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Shooting in Burst Mode

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Shooting in Burst Mode

If you learned how to take photos on an old fashioned SLR camera, complete with $8-per-roll Kodak film (not counting processing fees), then the idea of shooting in burst mode (called “motor drive” in those days) was probably terrifying. Unless, of course, you had financial backing from the newspaper you were working for, or a wildly successful photography business, or maybe you just inherited a small fortune from a wealthy uncle and could afford to burn film.

Lucky for us modern digital photographers, the days where lots of shots meant lots of money are gone. Today most DSLRs (and many point and shoots, too) can shoot in burst mode, which means you can increase your chances of capturing that amazing shot without having to spend your inheritance on film.
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Continuous Focus Mode

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Continuous Focus Mode

Getting the action shot can be difficult. It goes without saying (but I’ll say it anyway) that it is typically harder to take a great photo of a moving subject than a stationary one. It’s the bottom of the 9th and you snap a picture just as your son steals home for the win. You may think your shot is a winner only to find your son is actually a blur, and you didn’t really capture the moment like you hoped. You can switch solely to landscape shots or take up tortoise photography, or you can learn how to photograph a moving target more effectively. There is a simple change you can make to your auto focus settings to do just that.
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Five Surprising Uses for your Camera’s Self-Timer

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Five Surprising Uses for your Camera’s Self-Timer

Most modern cameras have a self-timer feature. You might know this feature best as that setting that allows you to actually be in the photo as well as your subjects. This is particularly great for photogra-moms and/or photogra-dads. You know, the person in your family who is always behind the camera and never in the photo. The person who, as a result, is so absent from the family album that viewers wonder if she or he actually comes along on any of those family outings.

Self timers are great for those family photographers because they allow the person behind the camera to get in front of the camera. But did you know self-timers have other uses too?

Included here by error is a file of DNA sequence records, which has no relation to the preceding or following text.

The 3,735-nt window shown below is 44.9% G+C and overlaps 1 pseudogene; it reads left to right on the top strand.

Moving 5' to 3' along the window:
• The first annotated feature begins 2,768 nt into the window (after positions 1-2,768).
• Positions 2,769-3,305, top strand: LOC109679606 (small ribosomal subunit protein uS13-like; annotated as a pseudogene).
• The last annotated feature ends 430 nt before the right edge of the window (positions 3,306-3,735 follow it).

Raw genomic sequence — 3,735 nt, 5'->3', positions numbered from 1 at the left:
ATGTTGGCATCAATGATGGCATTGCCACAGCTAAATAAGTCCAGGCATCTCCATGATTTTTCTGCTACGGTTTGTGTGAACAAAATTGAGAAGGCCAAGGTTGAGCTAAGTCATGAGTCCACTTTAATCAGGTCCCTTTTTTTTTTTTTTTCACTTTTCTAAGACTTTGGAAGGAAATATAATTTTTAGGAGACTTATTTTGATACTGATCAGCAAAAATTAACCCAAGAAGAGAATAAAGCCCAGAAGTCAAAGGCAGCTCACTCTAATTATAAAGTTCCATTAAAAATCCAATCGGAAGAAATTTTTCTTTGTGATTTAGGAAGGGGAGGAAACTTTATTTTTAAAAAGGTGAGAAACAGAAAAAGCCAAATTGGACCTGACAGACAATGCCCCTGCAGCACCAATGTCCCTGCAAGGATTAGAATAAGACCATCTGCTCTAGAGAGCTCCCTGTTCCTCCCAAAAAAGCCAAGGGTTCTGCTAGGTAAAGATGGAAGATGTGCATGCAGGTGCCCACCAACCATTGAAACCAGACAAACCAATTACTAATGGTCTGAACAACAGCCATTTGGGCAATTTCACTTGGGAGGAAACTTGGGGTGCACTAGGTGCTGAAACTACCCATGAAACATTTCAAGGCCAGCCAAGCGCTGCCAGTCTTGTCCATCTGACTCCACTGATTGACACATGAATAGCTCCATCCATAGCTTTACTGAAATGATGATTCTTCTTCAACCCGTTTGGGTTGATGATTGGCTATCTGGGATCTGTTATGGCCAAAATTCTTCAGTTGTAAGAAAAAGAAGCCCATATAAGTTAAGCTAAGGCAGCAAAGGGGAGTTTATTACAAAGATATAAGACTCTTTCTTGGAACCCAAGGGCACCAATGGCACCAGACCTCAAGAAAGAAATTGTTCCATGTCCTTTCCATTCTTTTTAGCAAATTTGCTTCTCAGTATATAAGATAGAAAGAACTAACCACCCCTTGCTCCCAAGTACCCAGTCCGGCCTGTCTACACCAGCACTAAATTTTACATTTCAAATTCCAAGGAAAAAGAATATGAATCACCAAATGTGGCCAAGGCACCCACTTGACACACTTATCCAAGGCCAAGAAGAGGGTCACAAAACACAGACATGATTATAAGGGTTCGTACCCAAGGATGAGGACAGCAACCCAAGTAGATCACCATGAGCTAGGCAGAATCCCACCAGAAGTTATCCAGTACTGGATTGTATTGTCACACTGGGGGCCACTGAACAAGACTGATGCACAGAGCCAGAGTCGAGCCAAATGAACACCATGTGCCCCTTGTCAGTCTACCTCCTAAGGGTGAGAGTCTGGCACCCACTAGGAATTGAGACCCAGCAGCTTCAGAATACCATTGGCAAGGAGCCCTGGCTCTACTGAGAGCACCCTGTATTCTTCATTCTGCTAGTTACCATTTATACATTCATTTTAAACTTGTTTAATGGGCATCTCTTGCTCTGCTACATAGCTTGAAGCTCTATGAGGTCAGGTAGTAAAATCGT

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How to fix (or just avoid) Distracting Backgrounds

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How to fix (or just avoid) Distracting Backgrounds

Have you ever snapped what seemed like a great picture only to discover that there was something in the background that slaughtered your otherwise perfect shot? Maybe it was a person wearing bright colors doing something incredibly boring, like feeding a parking meter. Maybe it was a photobomb, and not the good kind, either. And then there’s those non-animate background distractions: tree branches that seem to grow right out of your subject’s head, or signs directing the whole neighborhood and everyone who sees your photo to the nearest laundromat.

Yes, backgrounds are important. And to the extent that they can actually turn a great shot into something terrible, they can sometimes be even more important than your subject.
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How to use rear curtain flash for creative photos

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How to use rear curtain flash for creative photos

Intermediate Don’t use your camera’s onboard flash… most of the time.

You already know the reasons why you want to avoid using that onboard flash. It washes out your subjects’ faces. It creates harsh and ugly shadows behind everything in the scene. It causes red eye. It is, well, ugly. In most cases, it’s better to turn up your ISO than to rely on your flash. ISO technology is leaps and bounds ahead of where it used to be, and today even point-and-shoot cameras can provide good, low-grain images at high ISOs.